On 1/18/18, the comment period ended for the Federal Motor Carrier Safety Administration’s (FMCSA) proposed regulatory guidance regarding driving commercial motor vehicles (CMV) for personal use while off-duty. The guidance affects those drivers who are required to record their hours of service (HOS) while operating a CMV. A driver may record time operating a CMV for personal use only when the driver is relieved from duty and all responsibility for performing work. Personal use may include traveling from a driver’s permanent residence or temporary lodging to restaurants and then back to the residence or lodging. Personal use may also include commuting from the last on-duty location to the driver’s residence or lodging and returning to that last on-duty location the following day. However, driving for personal use outside the HOS would not include moving the CMV to improve the next day’s operational readiness or at the instruction of a motor carrier, such as driving closer to the next loading or unloading point; continued travel after unloading (e.g., traveling back to the home terminal, lodging, or permanent residence); or traveling with an empty trailer to pick up a new load.
On 12/29/17, President Trump designated January 2018 as a month dedicated to combating human trafficking. In keeping with this directive, President Trump signed the Combating Human Trafficking in Commercial Vehicles Act on 1/3/18. This Act requires the DOT to appoint an official to coordinate human trafficking prevention efforts; establish an advisory committee on human trafficking; and expand the scope of the FMCSA’s Outreach and Education Program to include human trafficking prevention. Further, on 1/8/18, President Trump signed the No Human Trafficking on Our Roads Act, which requires the DOT to issue a lifetime disqualification without reinstatement to those truck drivers who are convicted of using a CMV in the commission of felony human trafficking.
Beginning 1/1/2018, the Department of Transportation (DOT) began including tests for semi-synthetic opioids hydrocodone, hydromorphone, oxymorphone, and oxycodone in urine drug screens for truck drivers and “safety-sensitive” transportation employees. The DOT mandate comes as the nationwide opioid epidemic continues to garner attention. The list of drugs tested by the DOT is determined by the department of Health and Human Services (HHS), which added the semi-synthetic opioids to the list of list of drugs approved for testing in May 2015.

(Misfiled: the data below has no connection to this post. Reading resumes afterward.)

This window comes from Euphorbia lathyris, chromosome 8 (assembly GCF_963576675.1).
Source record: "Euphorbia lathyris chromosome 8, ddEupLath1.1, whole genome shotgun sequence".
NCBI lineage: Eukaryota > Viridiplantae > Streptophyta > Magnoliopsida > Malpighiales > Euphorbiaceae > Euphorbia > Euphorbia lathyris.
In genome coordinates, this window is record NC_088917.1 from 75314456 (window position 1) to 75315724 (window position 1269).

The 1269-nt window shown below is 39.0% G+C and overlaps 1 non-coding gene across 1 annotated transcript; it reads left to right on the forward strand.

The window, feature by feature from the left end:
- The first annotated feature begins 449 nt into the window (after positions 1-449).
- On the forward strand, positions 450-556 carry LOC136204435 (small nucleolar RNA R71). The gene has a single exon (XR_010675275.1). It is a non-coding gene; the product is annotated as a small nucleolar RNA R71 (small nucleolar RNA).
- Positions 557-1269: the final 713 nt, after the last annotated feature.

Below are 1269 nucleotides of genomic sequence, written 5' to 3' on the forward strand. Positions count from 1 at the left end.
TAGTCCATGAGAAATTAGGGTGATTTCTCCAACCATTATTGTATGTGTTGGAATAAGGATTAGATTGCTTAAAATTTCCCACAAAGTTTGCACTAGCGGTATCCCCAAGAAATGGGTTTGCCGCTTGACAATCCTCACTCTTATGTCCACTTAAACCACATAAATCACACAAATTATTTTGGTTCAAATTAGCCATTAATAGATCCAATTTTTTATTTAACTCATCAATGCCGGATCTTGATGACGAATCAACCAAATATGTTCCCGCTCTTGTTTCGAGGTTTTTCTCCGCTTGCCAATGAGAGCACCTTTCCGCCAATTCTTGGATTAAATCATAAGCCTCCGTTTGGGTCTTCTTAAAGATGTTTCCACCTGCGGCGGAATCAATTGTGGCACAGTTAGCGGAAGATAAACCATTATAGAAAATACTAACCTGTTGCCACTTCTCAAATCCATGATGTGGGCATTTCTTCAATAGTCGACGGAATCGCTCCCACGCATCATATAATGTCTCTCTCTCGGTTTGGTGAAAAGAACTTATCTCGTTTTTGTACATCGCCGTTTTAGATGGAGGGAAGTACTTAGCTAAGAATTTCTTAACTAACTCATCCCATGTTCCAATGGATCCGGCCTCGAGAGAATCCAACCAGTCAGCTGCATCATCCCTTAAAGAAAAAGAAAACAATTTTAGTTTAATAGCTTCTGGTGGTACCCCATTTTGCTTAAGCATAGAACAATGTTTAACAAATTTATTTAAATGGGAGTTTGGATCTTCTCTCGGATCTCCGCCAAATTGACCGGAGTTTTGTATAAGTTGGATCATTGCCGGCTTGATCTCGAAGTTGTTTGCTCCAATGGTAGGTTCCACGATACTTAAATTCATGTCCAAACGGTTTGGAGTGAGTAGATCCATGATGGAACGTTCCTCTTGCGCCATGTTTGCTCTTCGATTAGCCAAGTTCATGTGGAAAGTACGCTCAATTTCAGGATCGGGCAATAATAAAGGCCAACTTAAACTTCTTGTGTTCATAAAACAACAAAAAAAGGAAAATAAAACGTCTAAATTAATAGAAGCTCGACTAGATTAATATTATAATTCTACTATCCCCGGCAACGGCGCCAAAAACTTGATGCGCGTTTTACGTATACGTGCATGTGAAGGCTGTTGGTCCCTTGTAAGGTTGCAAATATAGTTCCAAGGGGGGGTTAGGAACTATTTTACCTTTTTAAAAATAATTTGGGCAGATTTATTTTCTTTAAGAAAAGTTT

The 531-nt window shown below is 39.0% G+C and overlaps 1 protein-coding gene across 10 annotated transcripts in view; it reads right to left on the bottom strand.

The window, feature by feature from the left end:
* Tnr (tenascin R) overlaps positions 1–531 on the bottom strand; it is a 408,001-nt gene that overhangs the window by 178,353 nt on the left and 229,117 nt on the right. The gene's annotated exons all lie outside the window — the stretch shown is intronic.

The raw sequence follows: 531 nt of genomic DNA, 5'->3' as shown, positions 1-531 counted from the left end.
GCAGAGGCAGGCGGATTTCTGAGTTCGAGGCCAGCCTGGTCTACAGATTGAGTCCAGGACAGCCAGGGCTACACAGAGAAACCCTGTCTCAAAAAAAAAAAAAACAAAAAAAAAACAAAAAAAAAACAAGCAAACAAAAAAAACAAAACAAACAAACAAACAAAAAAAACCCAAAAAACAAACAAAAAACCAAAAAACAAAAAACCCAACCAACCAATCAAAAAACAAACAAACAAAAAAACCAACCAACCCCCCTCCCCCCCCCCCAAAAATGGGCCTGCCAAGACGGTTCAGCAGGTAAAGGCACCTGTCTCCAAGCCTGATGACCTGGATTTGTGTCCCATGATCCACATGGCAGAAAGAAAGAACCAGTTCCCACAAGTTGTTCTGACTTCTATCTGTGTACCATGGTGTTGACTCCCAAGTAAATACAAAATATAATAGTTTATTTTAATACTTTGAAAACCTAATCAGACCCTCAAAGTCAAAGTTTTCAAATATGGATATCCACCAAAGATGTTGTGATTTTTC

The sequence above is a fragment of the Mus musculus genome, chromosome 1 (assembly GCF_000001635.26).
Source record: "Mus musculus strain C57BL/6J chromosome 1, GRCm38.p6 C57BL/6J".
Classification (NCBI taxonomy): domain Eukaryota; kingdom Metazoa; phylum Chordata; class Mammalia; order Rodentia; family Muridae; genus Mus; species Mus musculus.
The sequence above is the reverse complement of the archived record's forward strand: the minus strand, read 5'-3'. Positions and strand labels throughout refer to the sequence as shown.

On 12/15/17, the Electronic Logging Device (ELD) mandate became fully implemented, and the FMCSA reports that the agency and local law enforcement are prepared to enforce the rule. However, violations between 12/18/17 and 4/1/18 will not count against a carrier’s Safety Measurement System (SMS) score, and CMVs will not be placed out-of-service for ELD violations until after 4/1/18. A number of limited exceptions have been granted with many more still under review by the FMCSA. Current exemptions apply to the United Parcel Service (UPS), which already uses a portable ELD module; a 90-day exemption to Old Dominion Freight Lines, Inc. and other carriers due to issues integrating PeopleNet’s ELD software (a grandfathered program); a 5-year exemption from the ELD rule for rented CMVs for rentals of up to 8 days; a 90-day exemption for rented CMVs for rental periods less than 30-days; a 5-year exemption for the Motion Picture Association of America for transportation to/from a production site; grandfathered Automated On-Board Recording Devices (AOBRD); and a 90-day waiver for those transporting agriculture commodities as defined by the FMCSA, including livestock.
On 11/27/17, the FMCSA announced its intention to seek approval from the Office of Management and Budget (OMB) to study the safety effects of excessive truck driver work commutes (those exceeding 150 minutes). The FMCSA seeks approval to send out a 20-minute, email/web-based survey to a random sample of 12,000 drivers. The study was mandated by the 2015 FAST Act and will supplement the FMCSA’s research on driver fatigue. On 10/26/17, the FMCSA closed the comment period on the National Tank Truck Carriers’ request for a 5-year exemption from the 30-minute rest break rule. The current rule requires drivers of property carrying CMVs to take a rest break of at least 30 minutes if 8 hours have passed since the end of the last 30-minute off-duty or sleeper-berth period. The exemption would allow tanker drivers to use the 30 minutes attending the load while the vehicle is parked. Currently, tanker drivers are required to attend to the parked tanker because they carry hazardous materials. The exemption request remains pending with the FMCSA without a clear decision deadline.
The information published in Hedrick Gardner Alerts is general in nature and not intended to take the place of legal advice on any particular matter. © 2018 Hedrick Gardner Kincheloe & Garofalo LLP